I met up with a few traders and motoring journalists in the departure lounge and introduced myself. There was a few from Ireland but this one guy called Sean was hilarious with him cracking jokes all the time and selling stuff as he seemed to know a guy for everything.
We boarded on the Airbus A320 and waved the UK goodbye for motoring testing shenanigans
A few hours later we landed in Germany and went through customs and collected our bags to be greeted by Mark aka Continental Man to usher us on to the coach to depart to our hotel.
Whilst on the coach it was interesting viewing look at Germany architecture with everything clearly being built to last with stone building and open green spaces around homes. Everywhere I look there were German vehicles with VW, Audis, BMW everywhere and odd Europe car. Their dealerships were MASSIVE I guess stock or choice isn’t a problem there.
Our coach pulled up Courtyard Marriott Maschese Hotel which would be home for our short stay in Germany. We collected our bags and we were guided to into the conference room to be briefed about our stay and given our keys to our rooms.
Once briefed it was time for some nom nom and I picked grilled salmon, steamed vegetables and slice of whole grain bread from the buffet and enjoyed the view whilst the sunset on the day in Hanover.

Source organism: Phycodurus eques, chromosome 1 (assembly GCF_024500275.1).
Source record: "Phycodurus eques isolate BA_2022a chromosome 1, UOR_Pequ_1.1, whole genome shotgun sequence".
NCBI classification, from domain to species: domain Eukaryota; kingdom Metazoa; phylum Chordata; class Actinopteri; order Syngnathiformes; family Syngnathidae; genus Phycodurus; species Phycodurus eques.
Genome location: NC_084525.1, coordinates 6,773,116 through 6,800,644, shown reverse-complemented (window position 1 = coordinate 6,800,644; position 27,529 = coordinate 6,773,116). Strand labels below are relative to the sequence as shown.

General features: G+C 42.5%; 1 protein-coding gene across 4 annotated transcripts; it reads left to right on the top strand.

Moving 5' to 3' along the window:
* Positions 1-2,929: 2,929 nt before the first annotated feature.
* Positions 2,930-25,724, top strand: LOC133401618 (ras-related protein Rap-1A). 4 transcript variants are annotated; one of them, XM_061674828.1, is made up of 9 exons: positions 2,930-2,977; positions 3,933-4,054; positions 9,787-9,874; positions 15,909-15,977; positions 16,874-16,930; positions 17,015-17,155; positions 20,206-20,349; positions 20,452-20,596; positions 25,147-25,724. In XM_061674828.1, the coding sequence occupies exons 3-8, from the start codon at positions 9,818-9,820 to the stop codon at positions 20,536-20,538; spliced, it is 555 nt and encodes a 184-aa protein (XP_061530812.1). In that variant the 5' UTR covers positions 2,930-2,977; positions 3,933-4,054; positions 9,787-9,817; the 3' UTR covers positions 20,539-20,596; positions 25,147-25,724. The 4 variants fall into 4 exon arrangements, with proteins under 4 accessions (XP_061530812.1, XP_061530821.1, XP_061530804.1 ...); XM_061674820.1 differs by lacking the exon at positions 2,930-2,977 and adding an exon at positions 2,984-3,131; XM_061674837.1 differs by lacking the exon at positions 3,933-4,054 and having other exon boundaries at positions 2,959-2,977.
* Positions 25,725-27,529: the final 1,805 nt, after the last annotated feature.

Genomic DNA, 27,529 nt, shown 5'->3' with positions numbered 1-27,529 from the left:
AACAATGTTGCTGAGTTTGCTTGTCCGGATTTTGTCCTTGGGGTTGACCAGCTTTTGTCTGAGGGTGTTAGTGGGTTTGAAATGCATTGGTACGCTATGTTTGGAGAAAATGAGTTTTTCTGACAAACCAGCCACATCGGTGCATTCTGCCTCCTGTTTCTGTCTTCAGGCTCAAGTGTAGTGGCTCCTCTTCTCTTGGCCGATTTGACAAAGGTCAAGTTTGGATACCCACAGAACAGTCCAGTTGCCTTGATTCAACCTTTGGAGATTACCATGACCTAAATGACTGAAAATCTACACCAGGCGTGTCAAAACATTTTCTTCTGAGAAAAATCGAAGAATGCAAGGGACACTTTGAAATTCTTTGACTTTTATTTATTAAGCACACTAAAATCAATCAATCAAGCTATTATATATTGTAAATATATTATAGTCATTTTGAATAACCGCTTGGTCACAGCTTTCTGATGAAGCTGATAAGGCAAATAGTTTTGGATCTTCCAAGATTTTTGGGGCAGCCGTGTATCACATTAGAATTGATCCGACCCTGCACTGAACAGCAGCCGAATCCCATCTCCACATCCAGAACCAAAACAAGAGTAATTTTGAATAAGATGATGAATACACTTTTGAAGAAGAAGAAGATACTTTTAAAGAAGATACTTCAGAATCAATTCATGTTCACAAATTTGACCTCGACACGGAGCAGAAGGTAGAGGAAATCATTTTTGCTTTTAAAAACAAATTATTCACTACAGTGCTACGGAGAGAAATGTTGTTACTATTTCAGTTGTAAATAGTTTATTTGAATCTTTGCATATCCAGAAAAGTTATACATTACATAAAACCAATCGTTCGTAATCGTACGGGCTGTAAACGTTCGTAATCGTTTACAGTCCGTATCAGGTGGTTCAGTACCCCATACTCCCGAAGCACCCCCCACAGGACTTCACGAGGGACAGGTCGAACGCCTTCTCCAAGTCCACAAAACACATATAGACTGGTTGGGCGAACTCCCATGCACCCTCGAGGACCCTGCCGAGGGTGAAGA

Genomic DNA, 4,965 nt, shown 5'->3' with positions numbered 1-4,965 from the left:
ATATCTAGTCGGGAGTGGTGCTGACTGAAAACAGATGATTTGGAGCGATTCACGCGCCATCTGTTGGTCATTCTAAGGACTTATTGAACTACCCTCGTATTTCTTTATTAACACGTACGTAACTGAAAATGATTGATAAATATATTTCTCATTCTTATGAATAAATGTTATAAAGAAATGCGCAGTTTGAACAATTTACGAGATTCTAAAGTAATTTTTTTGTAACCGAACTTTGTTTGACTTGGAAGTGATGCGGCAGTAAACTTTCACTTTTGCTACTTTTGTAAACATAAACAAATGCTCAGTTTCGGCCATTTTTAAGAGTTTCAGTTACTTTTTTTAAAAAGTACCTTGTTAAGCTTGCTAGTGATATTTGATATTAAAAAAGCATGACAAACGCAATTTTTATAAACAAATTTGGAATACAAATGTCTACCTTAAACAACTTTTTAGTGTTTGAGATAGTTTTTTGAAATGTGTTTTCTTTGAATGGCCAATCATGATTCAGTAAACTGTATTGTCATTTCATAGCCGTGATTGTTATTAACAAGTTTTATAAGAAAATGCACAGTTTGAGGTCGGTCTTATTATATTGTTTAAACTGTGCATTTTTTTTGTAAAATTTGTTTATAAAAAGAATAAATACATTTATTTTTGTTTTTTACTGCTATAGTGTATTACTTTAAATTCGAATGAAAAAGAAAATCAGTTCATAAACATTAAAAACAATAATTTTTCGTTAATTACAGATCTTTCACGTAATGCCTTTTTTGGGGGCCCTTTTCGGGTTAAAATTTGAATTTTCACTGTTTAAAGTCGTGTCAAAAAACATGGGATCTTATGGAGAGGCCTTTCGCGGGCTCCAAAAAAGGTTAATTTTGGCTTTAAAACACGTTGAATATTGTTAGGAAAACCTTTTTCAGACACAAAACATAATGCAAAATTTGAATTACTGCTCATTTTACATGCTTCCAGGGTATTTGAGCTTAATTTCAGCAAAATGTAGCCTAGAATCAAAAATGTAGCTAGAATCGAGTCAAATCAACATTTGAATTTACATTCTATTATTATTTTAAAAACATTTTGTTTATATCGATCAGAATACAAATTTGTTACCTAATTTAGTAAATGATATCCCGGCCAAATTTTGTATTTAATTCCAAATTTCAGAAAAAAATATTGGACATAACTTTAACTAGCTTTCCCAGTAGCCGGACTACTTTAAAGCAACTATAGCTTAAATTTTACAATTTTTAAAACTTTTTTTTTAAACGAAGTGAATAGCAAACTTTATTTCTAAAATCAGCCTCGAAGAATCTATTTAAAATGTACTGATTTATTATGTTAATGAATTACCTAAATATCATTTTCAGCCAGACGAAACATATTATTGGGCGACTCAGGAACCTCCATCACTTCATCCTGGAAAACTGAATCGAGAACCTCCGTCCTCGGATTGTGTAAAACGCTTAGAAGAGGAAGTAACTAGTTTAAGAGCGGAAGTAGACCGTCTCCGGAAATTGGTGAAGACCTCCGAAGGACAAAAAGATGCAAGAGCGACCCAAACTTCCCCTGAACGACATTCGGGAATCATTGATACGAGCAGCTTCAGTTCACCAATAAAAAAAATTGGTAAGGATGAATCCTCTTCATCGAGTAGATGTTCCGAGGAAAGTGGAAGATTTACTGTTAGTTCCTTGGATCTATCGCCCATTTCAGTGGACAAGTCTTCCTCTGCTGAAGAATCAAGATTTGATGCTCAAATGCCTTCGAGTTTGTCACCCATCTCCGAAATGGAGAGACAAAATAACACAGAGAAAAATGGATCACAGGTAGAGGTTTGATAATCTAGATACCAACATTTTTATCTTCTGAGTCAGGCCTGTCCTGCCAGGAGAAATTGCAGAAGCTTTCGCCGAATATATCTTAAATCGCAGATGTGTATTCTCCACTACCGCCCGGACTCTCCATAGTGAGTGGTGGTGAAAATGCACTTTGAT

At this time I bumped into another one of my Instragram follower Martyn Collins who is actually a Motoring Journalist and owner of the original GP. We had some interesting conversations over dinner and all the events he had been to and then a whole load of MINI talk.
Later I retired to my room to dump my bags up in my room and put my cameras on charge for tomorrows Hooniganism. I head back to meet up with everyone at the open bar we had to talk and learn about motoring journalism. We had some great debates about the industry, how cars have changed over the ages and various press/launch events. Also for me to talk about my JCW and the shenanigans and events I get up to.
Whilst at our table and enjoying our drinks and laughing away, the lovely Lorna came up to me to ask if she could borrow my Infamous hat for some piccies. I obliged as I laughed but didn’t want to be in any pics given my hat hair. We talked for a while about what we would get up to in the morning on the Contidrom visit and she made it sound epic with the tasty motors we would driving.
It was prompt start in the morning with me heading down at 8:30 am for breakfast and then to collect my Continental lanyard with itinerary on back along with a press pack memory stick.
On to the coach to head Continental’s Test facilities called the Contidrom. We then taking into the briefing room to have some light breakfast snacks and juices. We were given overview of brands history and developments through their 140 years in business. We were spilt up in groups and I was in the Red group.
Here are some Facts for you
Continental is more than just a tyre manufacturer
- Continental is one of the top 3 automotive suppliers in the world
- Continental is spilt into 5 divisions – Chassis & Safety, Interior, Power Train, Tyres and Contitech
- Over 170,000 employees worldwide
- 291 Locations in 46 Countries
We were bundled into blacked out VW Transporters to our first station which was ‘The Future in Motion’ I thought this would marketing spiel but then after a short ride I saw VW Passat CC, Porsche Panamera and Renault Fluence EV all lined up the grass with Toyota IQ sitting by the white tent.